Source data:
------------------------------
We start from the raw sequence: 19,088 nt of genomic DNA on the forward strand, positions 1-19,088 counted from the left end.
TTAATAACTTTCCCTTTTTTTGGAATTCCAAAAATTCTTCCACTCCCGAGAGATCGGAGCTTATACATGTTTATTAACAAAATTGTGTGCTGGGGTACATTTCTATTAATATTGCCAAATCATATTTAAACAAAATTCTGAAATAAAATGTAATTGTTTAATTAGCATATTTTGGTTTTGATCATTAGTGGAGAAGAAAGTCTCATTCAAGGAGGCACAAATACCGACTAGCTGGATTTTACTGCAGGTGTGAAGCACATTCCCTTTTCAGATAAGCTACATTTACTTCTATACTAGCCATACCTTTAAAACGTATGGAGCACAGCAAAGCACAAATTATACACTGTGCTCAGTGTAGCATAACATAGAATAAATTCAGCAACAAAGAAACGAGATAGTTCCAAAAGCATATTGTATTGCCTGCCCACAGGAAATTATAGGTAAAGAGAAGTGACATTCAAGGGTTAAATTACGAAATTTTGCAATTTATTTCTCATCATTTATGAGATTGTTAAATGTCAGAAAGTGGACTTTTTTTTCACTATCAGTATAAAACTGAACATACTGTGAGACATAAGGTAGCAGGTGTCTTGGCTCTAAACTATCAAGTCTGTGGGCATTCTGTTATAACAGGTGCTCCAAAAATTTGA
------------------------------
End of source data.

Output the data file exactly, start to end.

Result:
We start from the raw sequence: 19,088 nt of genomic DNA on the forward strand, positions 1-19,088 counted from the left end.
TTAATAACTTTCCCTTTTTTTGGAATTCCAAAAATTCTTCCACTCCCGAGAGATCGGAGCTTATACATGTTTATTAACAAAATTGTGTGCTGGGGTACATTTCTATTAATATTGCCAAATCATATTTAAACAAAATTCTGAAATAAAATGTAATTGTTTAATTAGCATATTTTGGTTTTGATCATTAGTGGAGAAGAAAGTCTCATTCAAGGAGGCACAAATACCGACTAGCTGGATTTTACTGCAGGTGTGAAGCACATTCCCTTTTCAGATAAGCTACATTTACTTCTATACTAGCCATACCTTTAAAACGTATGGAGCACAGCAAAGCACAAATTATACACTGTGCTCAGTGTAGCATAACATAGAATAAATTCAGCAACAAAGAAACGAGATAGTTCCAAAAGCATATTGTATTGCCTGCCCACAGGAAATTATAGGTAAAGAGAAGTGACATTCAAGGGTTAAATTACGAAATTTTGCAATTTATTTCTCATCATTTATGAGATTGTTAAATGTCAGAAAGTGGACTTTTTTTTCACTATCAGTATAAAACTGAACATACTGTGAGACATAAGGTAGCAGGTGTCTTGGCTCTAAACTATCAAGTCTGTGGGCATTCTGTTATAACAGGTGCTCCAAAAATTTGA